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Duane Allman’s Tone Quest and gear Guide

Published: Fri January 23, 2009  News Feed

Duane Allman is widely regarded as one of the best guitarists from the late 60's/ 70's. His untimely death in 1971, aged 24, prevented him from achieving the same popularity as pal Eric Clapton...but even as recently as 2003, Rolling Stone magazine voted him number two in their '100 Best Guitarists Of All Time'.

Duane Allman, one of the best guitarists ever

Duane Allman: One of the best guitarists ever.

Duane Allman was born in Nashville, Tennessee, 1946. He started his career as a session player, and in November 1968 he was hired to play on an album with Wilson Pickett. Allman's work on that album, Hey Jude (1968), got him hired as a full-time session musician at Muscle Shoals studios and brought him to the attention of a number of other musicians, such as guitar great Eric Clapton, who later said, "I remember hearing Wilson Pickett's 'Hey Jude' and just being astounded by the lead break at the end. ... I had to know who that was immediately — right now."

Allman's performance on "Hey Jude" blew away Atlantic Records producer and executive Jerry Wexler when Hall played it over the phone for him. Wexler immediately bought Allman's recording contract from Hall and wanted to use him on sessions with all sorts of Atlantic R&B artists.

While at Muscle Shoals, Allman was featured on releases by a number of artists, including Clarence Carter, King Curtis, Aretha Franklin, Otis Rush, Percy Sledge, Johnny Jenkins, Boz Scaggs, Delaney & Bonnie and jazz flautist Herbie Mann.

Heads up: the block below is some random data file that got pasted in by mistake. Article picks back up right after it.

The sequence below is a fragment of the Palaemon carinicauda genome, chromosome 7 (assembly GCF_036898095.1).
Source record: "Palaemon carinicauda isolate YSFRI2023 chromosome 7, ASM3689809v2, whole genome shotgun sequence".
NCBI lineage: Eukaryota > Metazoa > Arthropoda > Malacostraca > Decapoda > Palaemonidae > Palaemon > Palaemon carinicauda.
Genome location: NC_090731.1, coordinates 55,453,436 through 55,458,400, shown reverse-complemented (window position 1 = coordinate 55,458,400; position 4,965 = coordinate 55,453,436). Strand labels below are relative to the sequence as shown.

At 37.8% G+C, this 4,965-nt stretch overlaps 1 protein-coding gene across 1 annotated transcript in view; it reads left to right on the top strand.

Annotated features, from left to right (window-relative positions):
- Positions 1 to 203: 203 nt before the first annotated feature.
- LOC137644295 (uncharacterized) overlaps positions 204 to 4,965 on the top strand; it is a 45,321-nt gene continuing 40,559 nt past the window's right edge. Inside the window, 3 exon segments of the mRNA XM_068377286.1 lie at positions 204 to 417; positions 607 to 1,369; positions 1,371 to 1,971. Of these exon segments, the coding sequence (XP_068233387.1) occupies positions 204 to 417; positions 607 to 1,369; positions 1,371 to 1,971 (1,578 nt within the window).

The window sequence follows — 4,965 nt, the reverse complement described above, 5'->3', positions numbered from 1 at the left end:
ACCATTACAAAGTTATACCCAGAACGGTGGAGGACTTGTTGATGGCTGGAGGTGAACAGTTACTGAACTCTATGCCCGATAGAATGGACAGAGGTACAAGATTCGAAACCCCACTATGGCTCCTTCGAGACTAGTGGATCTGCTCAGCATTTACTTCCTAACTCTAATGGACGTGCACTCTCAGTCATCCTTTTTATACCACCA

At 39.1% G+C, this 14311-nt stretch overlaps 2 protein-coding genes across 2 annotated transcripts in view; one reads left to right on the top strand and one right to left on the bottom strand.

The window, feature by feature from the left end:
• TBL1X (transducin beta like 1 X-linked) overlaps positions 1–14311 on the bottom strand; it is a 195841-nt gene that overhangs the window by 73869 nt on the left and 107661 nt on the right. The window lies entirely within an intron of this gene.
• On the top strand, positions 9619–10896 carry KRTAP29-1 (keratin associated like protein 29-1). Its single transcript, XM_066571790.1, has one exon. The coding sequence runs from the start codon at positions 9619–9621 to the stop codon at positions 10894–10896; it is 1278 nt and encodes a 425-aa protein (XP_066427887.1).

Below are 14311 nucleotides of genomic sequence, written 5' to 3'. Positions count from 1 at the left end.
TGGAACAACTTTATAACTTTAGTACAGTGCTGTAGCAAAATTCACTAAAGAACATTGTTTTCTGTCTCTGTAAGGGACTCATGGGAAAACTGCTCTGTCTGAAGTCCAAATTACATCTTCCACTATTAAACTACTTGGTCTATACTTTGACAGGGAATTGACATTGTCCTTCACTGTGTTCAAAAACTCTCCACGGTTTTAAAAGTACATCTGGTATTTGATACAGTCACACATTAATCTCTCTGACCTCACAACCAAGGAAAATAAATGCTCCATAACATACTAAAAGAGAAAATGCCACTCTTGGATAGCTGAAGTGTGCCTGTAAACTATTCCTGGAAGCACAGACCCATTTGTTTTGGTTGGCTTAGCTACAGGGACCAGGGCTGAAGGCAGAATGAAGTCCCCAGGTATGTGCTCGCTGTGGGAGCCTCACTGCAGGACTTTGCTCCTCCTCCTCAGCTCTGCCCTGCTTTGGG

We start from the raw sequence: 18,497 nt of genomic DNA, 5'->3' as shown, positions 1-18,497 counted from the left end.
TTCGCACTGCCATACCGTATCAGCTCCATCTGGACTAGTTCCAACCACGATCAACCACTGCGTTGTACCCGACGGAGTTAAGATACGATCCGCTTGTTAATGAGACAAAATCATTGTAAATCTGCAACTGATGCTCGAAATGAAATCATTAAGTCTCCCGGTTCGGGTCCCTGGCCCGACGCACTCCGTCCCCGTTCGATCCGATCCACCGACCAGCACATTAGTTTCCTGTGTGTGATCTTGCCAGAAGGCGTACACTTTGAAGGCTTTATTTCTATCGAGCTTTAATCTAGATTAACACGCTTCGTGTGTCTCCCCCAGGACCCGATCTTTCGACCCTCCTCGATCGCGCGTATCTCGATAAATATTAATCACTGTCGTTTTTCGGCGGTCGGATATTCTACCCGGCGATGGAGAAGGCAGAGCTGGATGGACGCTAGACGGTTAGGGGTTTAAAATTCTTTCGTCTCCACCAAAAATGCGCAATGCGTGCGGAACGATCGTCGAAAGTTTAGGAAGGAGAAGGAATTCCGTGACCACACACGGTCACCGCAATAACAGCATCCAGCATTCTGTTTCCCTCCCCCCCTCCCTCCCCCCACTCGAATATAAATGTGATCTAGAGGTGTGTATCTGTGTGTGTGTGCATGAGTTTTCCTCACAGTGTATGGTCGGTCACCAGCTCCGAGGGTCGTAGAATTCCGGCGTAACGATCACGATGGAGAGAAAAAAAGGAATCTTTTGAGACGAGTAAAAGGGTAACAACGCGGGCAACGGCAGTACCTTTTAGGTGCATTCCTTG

Shortly after he recorded his lead break in "Hey Jude", he recorded all of the lead guitar in Boz Scaggs' "Loan Me A Dime." His soloing in the song is noted as some of the best he ever laid down on record. For his first Aretha sessions, Allman traveled to New York, where in January 1969 he went as an audience member to the Fillmore East to see Johnny Winter and prophetically told fellow Shoals guitarist Jimmy Johnson that in a year he'd be on that stage; the Allman Brothers Band indeed played the Fillmore that December.

Duane knew the importance of having the right gear, and like all truly great guitarists spent his too-few years searching for the right tools to produce the tones he heard in his head.

Although Duane’s best known for playing a ’59 Cherry Sunburst Les Paul or his Cherry SG through a 50-watt Marshall head riding atop a matching 4 x 12 cabinet – the iconic instruments he was photographed playing on stage most often – arriving at that combo took years of real hunting and experimentation, both live and in the studio.

His first notable guitar, other than the Silvertone acoustic he’d swipe from his brother Gregg until he traded a pile of motorcycle parts for his initial electric ax, was a Telecaster with a Stratocaster neck, which then yielded to a ’54 Strat. At the start, Duane was a Fender man, running those six-strings through a variety of that company’s amps. The Twin-Reverb was his favorite. But Duane hungered for more beef, so he drove his signal with a Fuzz Face distortion box. Legend has it he’d only use run-down batteries to power his pedal, believing their low voltage yielded a warmer sound.

Much of his early, pre-Allmans studio work with Wilson Pickett, Aretha Franklin and others was accomplished with that mix of equipment. But when he formed the Allman Brothers Band in 1969, Duane’s quest for tone kicked into high gear. If nothing else, he needed to step up his game sonically with Dickey Betts as his guitar partner and foil. Dickey already had a fatter, more aggressive sound generated via his Gibson ES-345 and ’68 SG.

So Duane also got an ES-345, soon followed by a ’57 Les Paul Gold Top with PAF pick-ups, and then a Cherry Sunburst Les Paul. He kept the Gold Top’s pickups, however, and swapped them into the Sunburst.